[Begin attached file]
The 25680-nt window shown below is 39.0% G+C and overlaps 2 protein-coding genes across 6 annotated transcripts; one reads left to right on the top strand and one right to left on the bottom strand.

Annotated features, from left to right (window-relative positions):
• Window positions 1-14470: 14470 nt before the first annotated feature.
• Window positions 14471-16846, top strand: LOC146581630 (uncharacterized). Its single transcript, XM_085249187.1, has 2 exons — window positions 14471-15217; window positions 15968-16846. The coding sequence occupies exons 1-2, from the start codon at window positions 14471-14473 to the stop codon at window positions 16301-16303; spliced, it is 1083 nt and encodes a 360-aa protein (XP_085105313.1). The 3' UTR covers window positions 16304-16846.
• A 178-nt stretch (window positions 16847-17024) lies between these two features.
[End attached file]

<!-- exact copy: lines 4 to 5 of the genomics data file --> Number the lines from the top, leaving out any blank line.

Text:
• Window positions 14471-16846, top strand: LOC146581630 (uncharacterized). Its single transcript, XM_085249187.1, has 2 exons — window positions 14471-15217; window positions 15968-16846. The coding sequence occupies exons 1-2, from the start codon at window positions 14471-14473 to the stop codon at window positions 16301-16303; spliced, it is 1083 nt and encodes a 360-aa protein (XP_085105313.1). The 3' UTR covers window positions 16304-16846.
• A 178-nt stretch (window positions 16847-17024) lies between these two features.